Synopsis: In a remote Icelandic farming valley, two brothers who haven’t spoken in 40 years have to come together in order to save what’s dearest to them – their sheep.
eyelights: the scenery. its touching finale.
eyesores: the lazy ending.
“Rams? There a movie called ‘Rams’ playing tonight?”, I wondered incredulously as I looked at a picture of a grey-haired, bearded dude being stared down by a male sheep in the local listings. My friends and I were looking for a movie to congregate at, and there wasn’t much out there.
So ‘Rams’ it was.
‘Hrútar’ is an Icelandic motion picture about two sheep farming brothers who haven’t spoken in 40 years – their main means of communication are written notes passed back and forth by their eager dog. It focuses on the repercussions of an epidemic that wipes out their whole stock.
Their livelihood decimated, and resentment growing between them, the aging brothers have to find a way to bury the hatchet and move on if they want to survive. A solid drama with light touches of comedy, ‘Hrútar’ was Iceland’s submission to the 2016 Academy Awards.
I liked the movie. What is there not to like? The script was well-written, the performances were rock solid, the picture flowed like Icelandic breeze. And it’s got sheep in it. Who could ask for anything more? But I merely liked it: at no point was I emotionally involved with any of it.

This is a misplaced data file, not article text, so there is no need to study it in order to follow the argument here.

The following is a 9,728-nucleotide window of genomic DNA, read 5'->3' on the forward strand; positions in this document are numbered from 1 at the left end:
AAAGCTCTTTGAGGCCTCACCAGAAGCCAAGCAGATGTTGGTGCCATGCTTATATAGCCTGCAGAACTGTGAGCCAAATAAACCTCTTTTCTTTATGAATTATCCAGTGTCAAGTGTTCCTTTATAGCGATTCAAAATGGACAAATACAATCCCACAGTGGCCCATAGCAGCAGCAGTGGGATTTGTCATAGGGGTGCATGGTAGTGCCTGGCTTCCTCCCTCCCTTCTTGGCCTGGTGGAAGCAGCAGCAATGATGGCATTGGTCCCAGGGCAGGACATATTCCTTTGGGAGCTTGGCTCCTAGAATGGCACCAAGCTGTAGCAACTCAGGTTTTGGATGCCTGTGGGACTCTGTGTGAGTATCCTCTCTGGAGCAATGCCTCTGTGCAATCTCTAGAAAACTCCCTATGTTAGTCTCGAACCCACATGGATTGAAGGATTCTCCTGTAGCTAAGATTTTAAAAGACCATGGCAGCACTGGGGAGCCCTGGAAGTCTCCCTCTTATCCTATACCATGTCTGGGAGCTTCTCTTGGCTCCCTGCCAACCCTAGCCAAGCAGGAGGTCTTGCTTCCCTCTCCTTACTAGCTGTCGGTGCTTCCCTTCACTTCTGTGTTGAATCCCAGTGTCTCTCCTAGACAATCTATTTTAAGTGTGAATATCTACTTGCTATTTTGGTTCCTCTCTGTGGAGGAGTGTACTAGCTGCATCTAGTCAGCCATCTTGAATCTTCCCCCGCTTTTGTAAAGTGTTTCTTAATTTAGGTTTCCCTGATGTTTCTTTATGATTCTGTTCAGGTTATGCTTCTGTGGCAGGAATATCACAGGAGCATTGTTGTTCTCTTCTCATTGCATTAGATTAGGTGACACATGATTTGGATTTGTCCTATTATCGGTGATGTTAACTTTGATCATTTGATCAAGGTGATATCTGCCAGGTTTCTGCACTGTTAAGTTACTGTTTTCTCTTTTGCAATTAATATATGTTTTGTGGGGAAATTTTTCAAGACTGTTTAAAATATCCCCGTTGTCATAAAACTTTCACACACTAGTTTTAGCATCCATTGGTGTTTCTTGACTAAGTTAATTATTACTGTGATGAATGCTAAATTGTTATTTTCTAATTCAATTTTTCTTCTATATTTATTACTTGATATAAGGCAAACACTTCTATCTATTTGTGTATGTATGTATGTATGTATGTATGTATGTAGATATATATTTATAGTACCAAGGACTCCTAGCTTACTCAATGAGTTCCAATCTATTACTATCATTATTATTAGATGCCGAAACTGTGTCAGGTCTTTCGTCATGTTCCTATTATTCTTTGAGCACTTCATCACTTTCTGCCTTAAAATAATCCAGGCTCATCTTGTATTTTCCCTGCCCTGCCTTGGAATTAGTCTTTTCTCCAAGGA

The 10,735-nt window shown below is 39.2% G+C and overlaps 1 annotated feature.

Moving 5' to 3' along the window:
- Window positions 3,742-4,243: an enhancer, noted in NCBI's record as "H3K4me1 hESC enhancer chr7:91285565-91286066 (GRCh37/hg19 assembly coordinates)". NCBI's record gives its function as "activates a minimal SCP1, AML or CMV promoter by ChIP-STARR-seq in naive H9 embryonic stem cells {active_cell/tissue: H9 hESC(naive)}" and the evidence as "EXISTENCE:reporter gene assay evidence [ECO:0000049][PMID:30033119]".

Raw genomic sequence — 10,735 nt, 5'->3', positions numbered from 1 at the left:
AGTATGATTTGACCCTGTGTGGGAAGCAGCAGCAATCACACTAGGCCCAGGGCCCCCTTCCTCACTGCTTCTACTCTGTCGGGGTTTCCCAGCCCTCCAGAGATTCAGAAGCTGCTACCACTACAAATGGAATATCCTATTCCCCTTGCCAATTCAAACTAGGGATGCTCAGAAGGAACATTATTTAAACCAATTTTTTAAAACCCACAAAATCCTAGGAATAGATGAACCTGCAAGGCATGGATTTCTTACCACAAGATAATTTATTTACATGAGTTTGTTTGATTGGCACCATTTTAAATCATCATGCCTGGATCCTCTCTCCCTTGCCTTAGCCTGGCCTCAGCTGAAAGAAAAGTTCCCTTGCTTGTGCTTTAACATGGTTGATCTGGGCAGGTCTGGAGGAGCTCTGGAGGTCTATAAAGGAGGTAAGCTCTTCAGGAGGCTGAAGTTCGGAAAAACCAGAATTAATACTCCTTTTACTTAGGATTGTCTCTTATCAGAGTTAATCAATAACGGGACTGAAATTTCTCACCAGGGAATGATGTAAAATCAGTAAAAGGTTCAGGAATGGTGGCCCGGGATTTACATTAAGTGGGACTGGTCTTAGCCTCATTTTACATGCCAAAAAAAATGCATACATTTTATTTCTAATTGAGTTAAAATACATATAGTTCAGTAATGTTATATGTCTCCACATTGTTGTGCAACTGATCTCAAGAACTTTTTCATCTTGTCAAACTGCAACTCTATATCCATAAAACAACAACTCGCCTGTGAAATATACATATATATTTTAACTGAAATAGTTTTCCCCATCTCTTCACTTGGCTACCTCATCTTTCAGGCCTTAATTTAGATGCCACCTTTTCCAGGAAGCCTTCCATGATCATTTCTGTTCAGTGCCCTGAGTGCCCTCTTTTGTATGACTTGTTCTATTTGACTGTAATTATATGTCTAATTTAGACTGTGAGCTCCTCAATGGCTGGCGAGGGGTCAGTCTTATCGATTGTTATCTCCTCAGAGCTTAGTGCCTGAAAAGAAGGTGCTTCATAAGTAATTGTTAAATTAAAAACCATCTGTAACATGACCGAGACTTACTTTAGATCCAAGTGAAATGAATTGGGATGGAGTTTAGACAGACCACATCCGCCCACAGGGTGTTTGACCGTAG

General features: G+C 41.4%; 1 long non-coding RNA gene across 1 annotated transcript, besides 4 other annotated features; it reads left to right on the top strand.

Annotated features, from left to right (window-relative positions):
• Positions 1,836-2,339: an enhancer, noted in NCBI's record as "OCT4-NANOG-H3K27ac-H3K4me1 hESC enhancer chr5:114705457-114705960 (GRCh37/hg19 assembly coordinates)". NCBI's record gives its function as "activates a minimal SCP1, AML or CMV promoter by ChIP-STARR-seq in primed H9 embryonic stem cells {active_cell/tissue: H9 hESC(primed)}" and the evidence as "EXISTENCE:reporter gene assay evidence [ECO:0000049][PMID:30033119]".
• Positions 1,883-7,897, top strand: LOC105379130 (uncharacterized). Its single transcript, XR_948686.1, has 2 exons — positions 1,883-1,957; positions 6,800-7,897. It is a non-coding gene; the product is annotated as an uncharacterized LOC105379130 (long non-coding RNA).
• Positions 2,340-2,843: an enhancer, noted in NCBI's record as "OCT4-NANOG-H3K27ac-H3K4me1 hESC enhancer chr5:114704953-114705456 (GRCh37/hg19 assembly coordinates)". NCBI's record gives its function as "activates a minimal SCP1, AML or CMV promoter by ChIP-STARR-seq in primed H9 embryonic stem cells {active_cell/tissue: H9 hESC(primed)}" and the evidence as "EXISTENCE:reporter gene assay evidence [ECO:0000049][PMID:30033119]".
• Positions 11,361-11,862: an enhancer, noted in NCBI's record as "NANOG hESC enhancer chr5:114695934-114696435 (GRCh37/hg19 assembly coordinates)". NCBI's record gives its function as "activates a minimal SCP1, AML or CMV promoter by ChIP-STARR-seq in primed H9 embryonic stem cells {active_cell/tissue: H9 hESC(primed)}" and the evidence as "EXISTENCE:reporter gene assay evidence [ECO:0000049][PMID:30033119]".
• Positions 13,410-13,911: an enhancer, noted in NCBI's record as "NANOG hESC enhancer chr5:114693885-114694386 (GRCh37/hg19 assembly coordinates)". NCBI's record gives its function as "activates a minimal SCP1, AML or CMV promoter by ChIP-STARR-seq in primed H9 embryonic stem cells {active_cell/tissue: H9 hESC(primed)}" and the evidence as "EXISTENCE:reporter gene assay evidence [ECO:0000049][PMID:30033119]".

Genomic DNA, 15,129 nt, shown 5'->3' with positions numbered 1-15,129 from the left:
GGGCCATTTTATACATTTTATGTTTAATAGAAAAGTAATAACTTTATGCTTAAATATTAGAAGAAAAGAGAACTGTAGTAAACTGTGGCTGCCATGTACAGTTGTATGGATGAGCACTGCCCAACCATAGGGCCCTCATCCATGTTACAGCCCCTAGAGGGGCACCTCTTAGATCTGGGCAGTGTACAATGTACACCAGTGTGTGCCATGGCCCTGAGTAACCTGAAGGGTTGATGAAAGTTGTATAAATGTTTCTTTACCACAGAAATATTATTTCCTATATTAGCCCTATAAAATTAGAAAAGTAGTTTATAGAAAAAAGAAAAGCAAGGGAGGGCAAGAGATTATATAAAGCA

Meanwhile, the crowd, which had surprisingly filled a cinema that frequently plays half empty, didn’t seem to know what to make of it for some reason. For instance, people laughed in moments or at things that weren’t intended to be funny, like the sight of one of the obese brothers, buck-naked.
And they reacted strongly to the ending, with some displeasure (One person even said “That sucks!” out loud, while the man next to me said that he hoped that at least my popcorn was good). Funny, because I thought the ending was the best part, and really didn’t think the movie was that bad.
Drab, yes, but not bad.
Mind you, the ending was pretty improbable. Due to the risk of infection and their suspicions about the brothers, the veterinary association that had been inspecting everyone’s flocks decide to search the environs of the brothers’ farms for sheep, which Gummi has moved to his brother’s house.
Except that, despite being a half-dozen inspectors and calling in for assistance, they don’t search every single building there – instead, they decide to scope out the mountains. And that’s despite evidence that Gummi had initially put them inside his house – so anything was possible!
And yet it didn’t even occur to them that the sheep might now be in Kiddi’s house.
So the brothers got off Scott free.
But then one of the inspectors shows up at Gummi’s house at an inauspicious moment and Kiddi knocks him out with a shovel. Was there no one else with him? Where was everyone else in his contingent? And when the brothers took the sheep out and left with them, why didn’t anyone see them?
Where had everybody gone?
Seriously, given the barren landscape, someone on that team would surely have seen the two men and their flock from some vantage point, somewhere.
Hmph… that was too easy.
Still, I thought ‘Hrútar’ was nonetheless a well-made and enjoyable picture. I don’t understand why the crowd reacted the way that it did. Conversely, I also don’t understand why it was Iceland’s entry for the Academy Awards and why it was nominated for and won so many awards.
Someone obviously can’t separate the sheep from the goats.
(Hmmm… could it be me?)
Date of viewing: February 27, 2016